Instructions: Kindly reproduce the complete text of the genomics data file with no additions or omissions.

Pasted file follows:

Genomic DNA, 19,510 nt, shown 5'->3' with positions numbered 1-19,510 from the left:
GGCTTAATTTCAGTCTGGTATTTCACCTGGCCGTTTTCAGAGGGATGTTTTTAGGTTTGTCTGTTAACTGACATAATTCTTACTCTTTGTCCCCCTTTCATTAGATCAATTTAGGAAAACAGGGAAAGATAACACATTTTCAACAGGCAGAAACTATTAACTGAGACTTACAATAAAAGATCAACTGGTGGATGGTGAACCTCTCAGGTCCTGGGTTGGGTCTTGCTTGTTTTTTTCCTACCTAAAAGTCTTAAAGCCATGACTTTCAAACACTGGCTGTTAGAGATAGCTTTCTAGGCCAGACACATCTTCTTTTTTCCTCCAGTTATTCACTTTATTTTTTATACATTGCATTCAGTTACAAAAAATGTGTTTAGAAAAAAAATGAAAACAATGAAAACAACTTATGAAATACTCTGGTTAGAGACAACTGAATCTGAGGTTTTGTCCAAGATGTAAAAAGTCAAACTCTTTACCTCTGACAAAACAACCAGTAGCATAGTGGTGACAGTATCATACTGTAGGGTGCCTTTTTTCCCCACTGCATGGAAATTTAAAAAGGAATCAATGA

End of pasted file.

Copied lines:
Genomic DNA, 19,510 nt, shown 5'->3' with positions numbered 1-19,510 from the left:
GGCTTAATTTCAGTCTGGTATTTCACCTGGCCGTTTTCAGAGGGATGTTTTTAGGTTTGTCTGTTAACTGACATAATTCTTACTCTTTGTCCCCCTTTCATTAGATCAATTTAGGAAAACAGGGAAAGATAACACATTTTCAACAGGCAGAAACTATTAACTGAGACTTACAATAAAAGATCAACTGGTGGATGGTGAACCTCTCAGGTCCTGGGTTGGGTCTTGCTTGTTTTTTTCCTACCTAAAAGTCTTAAAGCCATGACTTTCAAACACTGGCTGTTAGAGATAGCTTTCTAGGCCAGACACATCTTCTTTTTTCCTCCAGTTATTCACTTTATTTTTTATACATTGCATTCAGTTACAAAAAATGTGTTTAGAAAAAAAATGAAAACAATGAAAACAACTTATGAAATACTCTGGTTAGAGACAACTGAATCTGAGGTTTTGTCCAAGATGTAAAAAGTCAAACTCTTTACCTCTGACAAAACAACCAGTAGCATAGTGGTGACAGTATCATACTGTAGGGTGCCTTTTTTCCCCACTGCATGGAAATTTAAAAAGGAATCAATGA